September 06, 2015 (Ottawa, ON) – Cycling Canada was contacted by Clara Hughes on August 27, 2015 and told that she would be releasing a biography on September 8, 2015 containing a revelation of a previously non-disclosed anti-doping rule violation – read more here.
Clara Hughes provided Cycling Canada with a copy of the manuscript excerpt which reveals that she had tested positive for the banned substance ephedrine in 1994 and further indicates that she was notified of this by the then National Team Director who had received the notice of a three-month sanction from the UCI (the International Cycling Union). The description of this matter in the biography says that it was intentionally kept quiet among Clara and the three people specifically named by her.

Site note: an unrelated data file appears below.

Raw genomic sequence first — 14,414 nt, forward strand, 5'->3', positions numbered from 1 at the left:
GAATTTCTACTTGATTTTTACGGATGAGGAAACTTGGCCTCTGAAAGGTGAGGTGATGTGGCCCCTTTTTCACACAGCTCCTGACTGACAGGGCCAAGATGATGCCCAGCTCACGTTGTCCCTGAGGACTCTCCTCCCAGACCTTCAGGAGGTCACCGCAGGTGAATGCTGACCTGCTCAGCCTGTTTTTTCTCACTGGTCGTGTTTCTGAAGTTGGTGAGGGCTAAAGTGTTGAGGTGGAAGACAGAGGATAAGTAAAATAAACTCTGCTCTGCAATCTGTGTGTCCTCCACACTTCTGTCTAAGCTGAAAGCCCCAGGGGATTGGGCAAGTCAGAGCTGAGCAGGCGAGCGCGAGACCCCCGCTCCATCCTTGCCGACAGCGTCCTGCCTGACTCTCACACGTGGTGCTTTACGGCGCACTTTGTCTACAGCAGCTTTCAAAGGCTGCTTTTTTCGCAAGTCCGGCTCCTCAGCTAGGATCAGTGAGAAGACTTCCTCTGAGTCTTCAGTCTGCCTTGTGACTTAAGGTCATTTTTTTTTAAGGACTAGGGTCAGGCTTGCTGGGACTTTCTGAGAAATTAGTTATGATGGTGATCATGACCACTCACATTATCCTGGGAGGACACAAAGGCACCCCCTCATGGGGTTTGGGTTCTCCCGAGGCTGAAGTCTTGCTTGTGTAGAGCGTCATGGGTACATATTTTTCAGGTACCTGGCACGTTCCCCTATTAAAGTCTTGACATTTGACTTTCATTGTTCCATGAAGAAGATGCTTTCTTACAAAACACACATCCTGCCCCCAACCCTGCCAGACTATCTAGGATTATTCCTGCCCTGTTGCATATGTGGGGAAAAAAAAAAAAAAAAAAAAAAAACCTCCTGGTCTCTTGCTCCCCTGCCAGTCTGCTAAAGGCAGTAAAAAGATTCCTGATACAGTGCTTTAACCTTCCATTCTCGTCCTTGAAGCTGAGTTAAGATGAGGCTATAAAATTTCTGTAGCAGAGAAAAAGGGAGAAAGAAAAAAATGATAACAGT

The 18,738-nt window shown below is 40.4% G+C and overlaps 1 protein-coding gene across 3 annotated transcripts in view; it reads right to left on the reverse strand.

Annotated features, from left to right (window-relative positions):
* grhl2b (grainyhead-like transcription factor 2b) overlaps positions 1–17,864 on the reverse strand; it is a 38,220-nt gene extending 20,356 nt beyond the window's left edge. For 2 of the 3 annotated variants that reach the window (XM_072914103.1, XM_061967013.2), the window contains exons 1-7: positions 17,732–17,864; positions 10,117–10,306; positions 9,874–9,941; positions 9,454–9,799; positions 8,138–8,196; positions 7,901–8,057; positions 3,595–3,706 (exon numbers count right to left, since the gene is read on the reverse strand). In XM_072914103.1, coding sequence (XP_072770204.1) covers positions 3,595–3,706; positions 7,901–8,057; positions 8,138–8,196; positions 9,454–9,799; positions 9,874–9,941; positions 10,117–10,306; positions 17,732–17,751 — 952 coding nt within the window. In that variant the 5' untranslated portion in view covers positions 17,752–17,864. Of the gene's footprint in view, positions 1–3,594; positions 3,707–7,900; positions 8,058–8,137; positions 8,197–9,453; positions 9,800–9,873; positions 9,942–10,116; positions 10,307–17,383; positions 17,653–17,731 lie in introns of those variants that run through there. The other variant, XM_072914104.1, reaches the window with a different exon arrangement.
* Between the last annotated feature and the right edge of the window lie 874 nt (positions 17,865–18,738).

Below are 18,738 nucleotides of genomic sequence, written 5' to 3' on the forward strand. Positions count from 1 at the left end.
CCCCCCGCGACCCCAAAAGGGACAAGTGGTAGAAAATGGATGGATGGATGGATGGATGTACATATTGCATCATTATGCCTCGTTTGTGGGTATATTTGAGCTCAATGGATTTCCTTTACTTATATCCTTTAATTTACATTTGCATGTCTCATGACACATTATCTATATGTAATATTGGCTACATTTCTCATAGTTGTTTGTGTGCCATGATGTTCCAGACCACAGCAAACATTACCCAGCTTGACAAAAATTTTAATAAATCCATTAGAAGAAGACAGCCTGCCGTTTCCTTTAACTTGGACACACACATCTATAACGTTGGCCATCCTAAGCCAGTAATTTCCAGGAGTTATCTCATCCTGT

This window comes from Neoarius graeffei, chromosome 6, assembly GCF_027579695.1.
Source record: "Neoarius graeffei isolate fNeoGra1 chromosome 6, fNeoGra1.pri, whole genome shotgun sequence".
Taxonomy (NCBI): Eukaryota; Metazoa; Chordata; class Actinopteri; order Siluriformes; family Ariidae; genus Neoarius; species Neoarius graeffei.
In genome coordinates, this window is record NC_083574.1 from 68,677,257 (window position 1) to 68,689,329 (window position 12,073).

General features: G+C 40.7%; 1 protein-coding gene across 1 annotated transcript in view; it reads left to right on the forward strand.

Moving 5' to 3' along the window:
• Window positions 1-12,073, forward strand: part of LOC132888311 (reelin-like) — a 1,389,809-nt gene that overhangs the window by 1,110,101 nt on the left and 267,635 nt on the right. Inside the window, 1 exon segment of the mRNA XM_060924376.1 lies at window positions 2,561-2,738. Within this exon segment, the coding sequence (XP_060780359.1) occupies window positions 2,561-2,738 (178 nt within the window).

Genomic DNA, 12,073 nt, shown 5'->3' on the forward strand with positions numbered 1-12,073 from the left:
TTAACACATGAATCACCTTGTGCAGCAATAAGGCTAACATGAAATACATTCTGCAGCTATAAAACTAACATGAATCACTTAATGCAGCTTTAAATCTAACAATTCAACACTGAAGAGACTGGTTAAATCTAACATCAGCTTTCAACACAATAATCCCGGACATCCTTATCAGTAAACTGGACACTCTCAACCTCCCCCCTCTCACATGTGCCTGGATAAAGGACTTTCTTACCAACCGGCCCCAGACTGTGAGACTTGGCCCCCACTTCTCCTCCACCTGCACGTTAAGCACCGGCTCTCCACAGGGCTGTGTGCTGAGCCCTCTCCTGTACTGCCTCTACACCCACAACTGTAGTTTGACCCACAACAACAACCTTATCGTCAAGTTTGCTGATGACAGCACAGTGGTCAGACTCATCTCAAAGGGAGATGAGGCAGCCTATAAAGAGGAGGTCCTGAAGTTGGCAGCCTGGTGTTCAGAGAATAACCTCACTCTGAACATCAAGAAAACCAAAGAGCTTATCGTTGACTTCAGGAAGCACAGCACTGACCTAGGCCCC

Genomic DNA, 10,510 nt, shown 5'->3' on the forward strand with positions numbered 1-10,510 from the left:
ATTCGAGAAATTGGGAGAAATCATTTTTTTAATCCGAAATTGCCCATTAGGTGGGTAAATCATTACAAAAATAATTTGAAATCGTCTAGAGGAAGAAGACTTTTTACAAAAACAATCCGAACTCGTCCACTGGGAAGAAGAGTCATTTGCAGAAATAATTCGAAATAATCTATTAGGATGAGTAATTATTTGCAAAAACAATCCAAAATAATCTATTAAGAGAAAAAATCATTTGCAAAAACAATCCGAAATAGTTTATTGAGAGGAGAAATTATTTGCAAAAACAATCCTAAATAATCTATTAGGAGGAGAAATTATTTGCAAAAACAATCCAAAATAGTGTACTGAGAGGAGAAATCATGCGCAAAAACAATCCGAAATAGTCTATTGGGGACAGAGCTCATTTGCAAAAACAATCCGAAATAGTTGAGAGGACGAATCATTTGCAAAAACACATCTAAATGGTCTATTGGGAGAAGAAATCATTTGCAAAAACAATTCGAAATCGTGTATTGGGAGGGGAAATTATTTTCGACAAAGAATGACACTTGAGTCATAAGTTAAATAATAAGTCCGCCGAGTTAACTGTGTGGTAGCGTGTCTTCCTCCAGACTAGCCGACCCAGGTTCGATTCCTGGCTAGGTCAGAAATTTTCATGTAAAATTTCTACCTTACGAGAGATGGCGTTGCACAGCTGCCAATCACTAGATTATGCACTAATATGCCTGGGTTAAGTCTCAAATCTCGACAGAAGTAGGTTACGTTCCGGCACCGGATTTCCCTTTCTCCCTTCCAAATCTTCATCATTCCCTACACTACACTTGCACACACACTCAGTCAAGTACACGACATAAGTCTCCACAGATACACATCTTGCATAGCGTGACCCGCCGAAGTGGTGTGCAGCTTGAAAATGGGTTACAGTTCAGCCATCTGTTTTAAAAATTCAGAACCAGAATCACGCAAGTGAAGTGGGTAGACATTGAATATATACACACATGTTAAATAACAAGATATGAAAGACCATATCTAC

While the practices in relation to the disclosure of anti-doping rule violations are substantially different today compared to 1994 when neither WADA (World Anti-doping Agency) nor CCES (Canadian Centre for Ethics in Sport – Canada’s National Anti-doping Organization) existed, Cycling Canada cannot condone how this matter was handled at the time by any of those involved.
Regardless of the practices of the day, Cycling Canada believes in full, fair and open disclosure of all doping related offences. We remain fully committed to the principles of fair play and rigid compliance with the WADA Code. Cycling Canada is proud of its current role as a leader in the anti-doping movement and remains committed to learning from the mistakes of the past so we don’t make them again.
For further information on Cycling Canada’s approach to anti-doping click here.